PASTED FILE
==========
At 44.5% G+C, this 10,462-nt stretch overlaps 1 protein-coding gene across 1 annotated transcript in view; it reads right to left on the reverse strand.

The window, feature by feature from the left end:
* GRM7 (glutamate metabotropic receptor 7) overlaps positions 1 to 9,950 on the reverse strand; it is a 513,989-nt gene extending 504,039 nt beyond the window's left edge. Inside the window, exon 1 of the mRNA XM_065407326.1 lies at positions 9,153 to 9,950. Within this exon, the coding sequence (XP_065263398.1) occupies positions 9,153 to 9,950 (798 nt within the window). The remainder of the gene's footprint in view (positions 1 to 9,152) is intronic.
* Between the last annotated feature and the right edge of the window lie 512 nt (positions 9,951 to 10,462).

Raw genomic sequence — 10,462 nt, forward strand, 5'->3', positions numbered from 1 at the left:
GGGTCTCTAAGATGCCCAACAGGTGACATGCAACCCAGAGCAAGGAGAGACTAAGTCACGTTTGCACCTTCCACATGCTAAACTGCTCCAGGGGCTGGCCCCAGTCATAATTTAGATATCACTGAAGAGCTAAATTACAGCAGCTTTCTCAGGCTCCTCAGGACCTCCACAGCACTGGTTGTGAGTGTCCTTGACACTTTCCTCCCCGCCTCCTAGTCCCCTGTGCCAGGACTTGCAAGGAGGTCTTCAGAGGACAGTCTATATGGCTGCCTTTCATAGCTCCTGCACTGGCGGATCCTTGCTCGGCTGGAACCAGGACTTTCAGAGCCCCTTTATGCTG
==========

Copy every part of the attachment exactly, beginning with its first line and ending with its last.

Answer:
At 44.5% G+C, this 10,462-nt stretch overlaps 1 protein-coding gene across 1 annotated transcript in view; it reads right to left on the reverse strand.

The window, feature by feature from the left end:
* GRM7 (glutamate metabotropic receptor 7) overlaps positions 1 to 9,950 on the reverse strand; it is a 513,989-nt gene extending 504,039 nt beyond the window's left edge. Inside the window, exon 1 of the mRNA XM_065407326.1 lies at positions 9,153 to 9,950. Within this exon, the coding sequence (XP_065263398.1) occupies positions 9,153 to 9,950 (798 nt within the window). The remainder of the gene's footprint in view (positions 1 to 9,152) is intronic.
* Between the last annotated feature and the right edge of the window lie 512 nt (positions 9,951 to 10,462).

Raw genomic sequence — 10,462 nt, forward strand, 5'->3', positions numbered from 1 at the left:
GGGTCTCTAAGATGCCCAACAGGTGACATGCAACCCAGAGCAAGGAGAGACTAAGTCACGTTTGCACCTTCCACATGCTAAACTGCTCCAGGGGCTGGCCCCAGTCATAATTTAGATATCACTGAAGAGCTAAATTACAGCAGCTTTCTCAGGCTCCTCAGGACCTCCACAGCACTGGTTGTGAGTGTCCTTGACACTTTCCTCCCCGCCTCCTAGTCCCCTGTGCCAGGACTTGCAAGGAGGTCTTCAGAGGACAGTCTATATGGCTGCCTTTCATAGCTCCTGCACTGGCGGATCCTTGCTCGGCTGGAACCAGGACTTTCAGAGCCCCTTTATGCTG